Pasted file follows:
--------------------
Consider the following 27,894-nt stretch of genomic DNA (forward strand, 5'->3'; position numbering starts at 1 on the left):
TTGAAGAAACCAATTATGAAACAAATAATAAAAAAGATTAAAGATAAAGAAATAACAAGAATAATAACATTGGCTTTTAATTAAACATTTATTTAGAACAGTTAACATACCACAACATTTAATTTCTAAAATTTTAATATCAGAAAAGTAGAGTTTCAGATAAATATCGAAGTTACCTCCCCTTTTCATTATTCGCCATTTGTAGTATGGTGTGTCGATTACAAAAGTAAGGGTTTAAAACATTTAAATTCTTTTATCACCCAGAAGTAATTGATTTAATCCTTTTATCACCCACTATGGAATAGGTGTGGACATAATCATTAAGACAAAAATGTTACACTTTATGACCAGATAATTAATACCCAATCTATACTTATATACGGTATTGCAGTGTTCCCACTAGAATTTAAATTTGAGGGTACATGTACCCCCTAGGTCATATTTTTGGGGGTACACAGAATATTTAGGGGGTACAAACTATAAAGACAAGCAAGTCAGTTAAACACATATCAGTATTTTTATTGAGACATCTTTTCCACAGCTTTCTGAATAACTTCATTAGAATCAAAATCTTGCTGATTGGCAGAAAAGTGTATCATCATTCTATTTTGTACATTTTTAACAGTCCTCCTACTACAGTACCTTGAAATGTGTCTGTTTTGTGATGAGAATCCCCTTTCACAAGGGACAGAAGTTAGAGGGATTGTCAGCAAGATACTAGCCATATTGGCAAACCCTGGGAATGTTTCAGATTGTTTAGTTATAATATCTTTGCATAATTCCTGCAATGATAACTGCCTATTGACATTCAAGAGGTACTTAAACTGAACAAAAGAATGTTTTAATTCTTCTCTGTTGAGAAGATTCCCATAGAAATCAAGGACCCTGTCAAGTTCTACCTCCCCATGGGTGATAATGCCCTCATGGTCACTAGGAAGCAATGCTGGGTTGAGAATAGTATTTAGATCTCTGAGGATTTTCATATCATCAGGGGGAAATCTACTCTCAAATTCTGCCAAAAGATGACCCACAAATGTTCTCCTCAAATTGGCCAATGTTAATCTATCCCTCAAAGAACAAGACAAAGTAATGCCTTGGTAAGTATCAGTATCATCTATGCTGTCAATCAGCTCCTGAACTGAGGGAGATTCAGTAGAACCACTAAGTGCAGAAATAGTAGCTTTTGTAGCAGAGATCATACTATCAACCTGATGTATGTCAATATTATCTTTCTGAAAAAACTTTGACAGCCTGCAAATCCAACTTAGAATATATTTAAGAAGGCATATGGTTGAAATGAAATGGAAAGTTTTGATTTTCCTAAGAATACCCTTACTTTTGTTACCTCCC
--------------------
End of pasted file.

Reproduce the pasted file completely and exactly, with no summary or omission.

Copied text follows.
Consider the following 27,894-nt stretch of genomic DNA (forward strand, 5'->3'; position numbering starts at 1 on the left):
TTGAAGAAACCAATTATGAAACAAATAATAAAAAAGATTAAAGATAAAGAAATAACAAGAATAATAACATTGGCTTTTAATTAAACATTTATTTAGAACAGTTAACATACCACAACATTTAATTTCTAAAATTTTAATATCAGAAAAGTAGAGTTTCAGATAAATATCGAAGTTACCTCCCCTTTTCATTATTCGCCATTTGTAGTATGGTGTGTCGATTACAAAAGTAAGGGTTTAAAACATTTAAATTCTTTTATCACCCAGAAGTAATTGATTTAATCCTTTTATCACCCACTATGGAATAGGTGTGGACATAATCATTAAGACAAAAATGTTACACTTTATGACCAGATAATTAATACCCAATCTATACTTATATACGGTATTGCAGTGTTCCCACTAGAATTTAAATTTGAGGGTACATGTACCCCCTAGGTCATATTTTTGGGGGTACACAGAATATTTAGGGGGTACAAACTATAAAGACAAGCAAGTCAGTTAAACACATATCAGTATTTTTATTGAGACATCTTTTCCACAGCTTTCTGAATAACTTCATTAGAATCAAAATCTTGCTGATTGGCAGAAAAGTGTATCATCATTCTATTTTGTACATTTTTAACAGTCCTCCTACTACAGTACCTTGAAATGTGTCTGTTTTGTGATGAGAATCCCCTTTCACAAGGGACAGAAGTTAGAGGGATTGTCAGCAAGATACTAGCCATATTGGCAAACCCTGGGAATGTTTCAGATTGTTTAGTTATAATATCTTTGCATAATTCCTGCAATGATAACTGCCTATTGACATTCAAGAGGTACTTAAACTGAACAAAAGAATGTTTTAATTCTTCTCTGTTGAGAAGATTCCCATAGAAATCAAGGACCCTGTCAAGTTCTACCTCCCCATGGGTGATAATGCCCTCATGGTCACTAGGAAGCAATGCTGGGTTGAGAATAGTATTTAGATCTCTGAGGATTTTCATATCATCAGGGGGAAATCTACTCTCAAATTCTGCCAAAAGATGACCCACAAATGTTCTCCTCAAATTGGCCAATGTTAATCTATCCCTCAAAGAACAAGACAAAGTAATGCCTTGGTAAGTATCAGTATCATCTATGCTGTCAATCAGCTCCTGAACTGAGGGAGATTCAGTAGAACCACTAAGTGCAGAAATAGTAGCTTTTGTAGCAGAGATCATACTATCAACCTGATGTATGTCAATATTATCTTTCTGAAAAAACTTTGACAGCCTGCAAATCCAACTTAGAATATATTTAAGAAGGCATATGGTTGAAATGAAATGGAAAGTTTTGATTTTCCTAAGAATACCCTTACTTTTGTTACCTCCC